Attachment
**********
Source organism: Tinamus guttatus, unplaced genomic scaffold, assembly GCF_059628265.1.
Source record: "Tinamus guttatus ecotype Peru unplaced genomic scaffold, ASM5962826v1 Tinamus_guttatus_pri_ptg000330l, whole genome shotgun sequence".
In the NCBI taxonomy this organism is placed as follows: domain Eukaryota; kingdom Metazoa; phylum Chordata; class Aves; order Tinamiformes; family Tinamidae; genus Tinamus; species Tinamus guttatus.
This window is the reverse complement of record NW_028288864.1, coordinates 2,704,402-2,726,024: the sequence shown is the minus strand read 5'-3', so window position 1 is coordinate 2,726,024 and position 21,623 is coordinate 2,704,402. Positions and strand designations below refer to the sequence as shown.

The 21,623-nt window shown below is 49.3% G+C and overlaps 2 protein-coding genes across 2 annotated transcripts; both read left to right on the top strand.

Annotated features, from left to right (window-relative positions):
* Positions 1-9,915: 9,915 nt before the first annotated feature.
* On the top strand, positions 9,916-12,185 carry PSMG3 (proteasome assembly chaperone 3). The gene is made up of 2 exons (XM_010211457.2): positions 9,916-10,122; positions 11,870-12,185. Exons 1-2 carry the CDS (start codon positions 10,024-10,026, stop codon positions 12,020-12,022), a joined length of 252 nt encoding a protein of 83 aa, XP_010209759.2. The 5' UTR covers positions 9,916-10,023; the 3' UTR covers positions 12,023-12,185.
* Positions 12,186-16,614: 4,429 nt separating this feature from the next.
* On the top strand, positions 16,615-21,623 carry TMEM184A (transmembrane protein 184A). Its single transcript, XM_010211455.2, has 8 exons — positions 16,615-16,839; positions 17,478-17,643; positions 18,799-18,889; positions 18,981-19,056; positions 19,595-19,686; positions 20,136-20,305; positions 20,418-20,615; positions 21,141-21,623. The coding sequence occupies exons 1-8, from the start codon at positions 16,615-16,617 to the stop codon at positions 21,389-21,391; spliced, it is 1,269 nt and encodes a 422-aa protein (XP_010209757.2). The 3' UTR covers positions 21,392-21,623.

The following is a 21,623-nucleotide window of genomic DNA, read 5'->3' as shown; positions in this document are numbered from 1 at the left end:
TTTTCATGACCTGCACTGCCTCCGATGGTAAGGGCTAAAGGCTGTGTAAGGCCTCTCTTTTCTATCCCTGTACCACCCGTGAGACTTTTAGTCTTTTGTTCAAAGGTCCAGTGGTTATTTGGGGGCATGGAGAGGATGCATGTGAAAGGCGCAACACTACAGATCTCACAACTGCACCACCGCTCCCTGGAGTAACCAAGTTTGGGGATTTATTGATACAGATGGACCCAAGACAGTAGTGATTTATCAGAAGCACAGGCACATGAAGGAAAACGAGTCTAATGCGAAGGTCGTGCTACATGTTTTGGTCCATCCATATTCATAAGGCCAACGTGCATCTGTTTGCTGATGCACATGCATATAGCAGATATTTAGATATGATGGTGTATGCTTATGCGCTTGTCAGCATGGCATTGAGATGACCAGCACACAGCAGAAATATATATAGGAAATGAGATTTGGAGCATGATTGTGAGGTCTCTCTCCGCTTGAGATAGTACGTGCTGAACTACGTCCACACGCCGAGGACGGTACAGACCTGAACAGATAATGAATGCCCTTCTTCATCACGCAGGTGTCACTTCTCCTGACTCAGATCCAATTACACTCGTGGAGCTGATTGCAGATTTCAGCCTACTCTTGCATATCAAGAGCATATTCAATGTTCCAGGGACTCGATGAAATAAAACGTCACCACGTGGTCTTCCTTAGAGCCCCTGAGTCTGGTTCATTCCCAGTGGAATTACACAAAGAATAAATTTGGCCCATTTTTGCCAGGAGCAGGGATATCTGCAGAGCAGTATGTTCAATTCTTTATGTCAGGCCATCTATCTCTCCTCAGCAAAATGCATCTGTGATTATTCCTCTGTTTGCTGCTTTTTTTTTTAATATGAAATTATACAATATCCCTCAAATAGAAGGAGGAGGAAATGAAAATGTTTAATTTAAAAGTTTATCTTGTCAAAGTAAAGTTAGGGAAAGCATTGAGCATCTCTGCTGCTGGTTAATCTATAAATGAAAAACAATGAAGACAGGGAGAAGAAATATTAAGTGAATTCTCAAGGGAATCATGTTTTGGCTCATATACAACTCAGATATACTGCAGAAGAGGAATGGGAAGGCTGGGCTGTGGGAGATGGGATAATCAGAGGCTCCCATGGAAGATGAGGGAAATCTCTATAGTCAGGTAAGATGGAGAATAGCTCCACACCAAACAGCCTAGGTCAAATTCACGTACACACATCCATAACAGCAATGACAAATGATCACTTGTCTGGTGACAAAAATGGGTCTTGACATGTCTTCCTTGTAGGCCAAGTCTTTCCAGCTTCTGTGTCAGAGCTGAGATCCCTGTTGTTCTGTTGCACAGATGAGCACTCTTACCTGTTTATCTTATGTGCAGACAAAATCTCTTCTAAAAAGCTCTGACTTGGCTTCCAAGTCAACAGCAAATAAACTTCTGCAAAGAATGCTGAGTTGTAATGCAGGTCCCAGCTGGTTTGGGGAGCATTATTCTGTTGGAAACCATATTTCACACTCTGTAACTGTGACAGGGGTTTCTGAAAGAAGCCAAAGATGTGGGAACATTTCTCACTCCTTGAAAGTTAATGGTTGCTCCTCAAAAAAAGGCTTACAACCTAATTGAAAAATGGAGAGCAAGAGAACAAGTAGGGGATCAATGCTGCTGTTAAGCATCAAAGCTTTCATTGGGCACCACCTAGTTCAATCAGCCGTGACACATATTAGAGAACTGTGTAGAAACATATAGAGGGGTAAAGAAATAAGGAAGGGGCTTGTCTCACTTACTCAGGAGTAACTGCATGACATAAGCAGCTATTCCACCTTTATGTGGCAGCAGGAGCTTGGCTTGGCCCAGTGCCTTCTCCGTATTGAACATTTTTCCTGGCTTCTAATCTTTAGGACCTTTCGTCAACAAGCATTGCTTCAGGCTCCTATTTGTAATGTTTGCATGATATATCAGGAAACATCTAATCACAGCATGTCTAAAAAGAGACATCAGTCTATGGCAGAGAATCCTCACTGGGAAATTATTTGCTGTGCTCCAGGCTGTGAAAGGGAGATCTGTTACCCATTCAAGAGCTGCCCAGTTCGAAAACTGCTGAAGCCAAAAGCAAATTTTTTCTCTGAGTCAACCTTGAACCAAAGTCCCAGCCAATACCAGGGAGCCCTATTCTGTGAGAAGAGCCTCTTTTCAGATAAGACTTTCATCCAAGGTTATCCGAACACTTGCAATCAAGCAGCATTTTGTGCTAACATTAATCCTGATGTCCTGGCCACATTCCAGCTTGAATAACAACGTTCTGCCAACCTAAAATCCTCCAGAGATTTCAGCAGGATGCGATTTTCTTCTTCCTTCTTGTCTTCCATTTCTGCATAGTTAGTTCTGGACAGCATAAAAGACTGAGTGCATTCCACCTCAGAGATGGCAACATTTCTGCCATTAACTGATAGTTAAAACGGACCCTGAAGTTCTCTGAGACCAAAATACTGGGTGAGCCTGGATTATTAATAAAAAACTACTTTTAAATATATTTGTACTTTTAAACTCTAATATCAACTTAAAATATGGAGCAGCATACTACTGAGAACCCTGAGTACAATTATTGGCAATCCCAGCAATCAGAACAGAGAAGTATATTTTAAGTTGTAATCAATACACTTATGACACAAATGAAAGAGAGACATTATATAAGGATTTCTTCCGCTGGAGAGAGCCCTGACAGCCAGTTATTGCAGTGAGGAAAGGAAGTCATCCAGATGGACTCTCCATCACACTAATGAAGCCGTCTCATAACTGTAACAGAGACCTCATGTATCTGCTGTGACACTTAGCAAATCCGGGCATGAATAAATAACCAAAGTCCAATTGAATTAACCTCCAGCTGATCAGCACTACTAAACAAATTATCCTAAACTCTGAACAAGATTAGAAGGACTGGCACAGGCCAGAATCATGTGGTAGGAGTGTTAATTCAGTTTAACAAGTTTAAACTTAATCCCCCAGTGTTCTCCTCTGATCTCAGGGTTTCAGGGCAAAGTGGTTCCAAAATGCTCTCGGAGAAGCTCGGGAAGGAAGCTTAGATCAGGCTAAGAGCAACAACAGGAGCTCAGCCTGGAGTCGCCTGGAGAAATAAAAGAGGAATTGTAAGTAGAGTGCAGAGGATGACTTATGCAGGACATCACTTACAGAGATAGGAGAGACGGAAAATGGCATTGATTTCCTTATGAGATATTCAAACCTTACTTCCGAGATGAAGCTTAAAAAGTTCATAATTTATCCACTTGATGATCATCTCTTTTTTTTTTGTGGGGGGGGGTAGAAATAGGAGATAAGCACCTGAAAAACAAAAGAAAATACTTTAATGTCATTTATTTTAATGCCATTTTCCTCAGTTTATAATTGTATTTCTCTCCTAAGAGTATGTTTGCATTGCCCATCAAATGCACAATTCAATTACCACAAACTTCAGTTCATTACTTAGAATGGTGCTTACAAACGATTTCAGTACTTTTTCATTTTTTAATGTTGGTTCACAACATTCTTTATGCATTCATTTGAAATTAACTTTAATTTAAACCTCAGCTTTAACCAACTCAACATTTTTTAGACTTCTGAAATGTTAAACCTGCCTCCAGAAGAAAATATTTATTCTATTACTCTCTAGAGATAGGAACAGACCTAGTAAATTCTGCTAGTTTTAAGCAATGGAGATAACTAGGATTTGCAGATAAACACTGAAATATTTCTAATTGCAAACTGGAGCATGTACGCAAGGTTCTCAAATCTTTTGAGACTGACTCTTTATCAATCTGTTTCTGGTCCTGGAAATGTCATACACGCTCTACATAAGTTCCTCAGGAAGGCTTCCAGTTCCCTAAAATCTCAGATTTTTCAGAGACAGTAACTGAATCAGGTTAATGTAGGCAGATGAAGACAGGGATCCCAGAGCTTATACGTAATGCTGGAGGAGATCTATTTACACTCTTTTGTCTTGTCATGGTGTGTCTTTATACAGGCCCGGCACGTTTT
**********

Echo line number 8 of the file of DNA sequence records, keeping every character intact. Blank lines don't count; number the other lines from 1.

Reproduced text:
* On the top strand, positions 9,916-12,185 carry PSMG3 (proteasome assembly chaperone 3). The gene is made up of 2 exons (XM_010211457.2): positions 9,916-10,122; positions 11,870-12,185. Exons 1-2 carry the CDS (start codon positions 10,024-10,026, stop codon positions 12,020-12,022), a joined length of 252 nt encoding a protein of 83 aa, XP_010209759.2. The 5' UTR covers positions 9,916-10,023; the 3' UTR covers positions 12,023-12,185.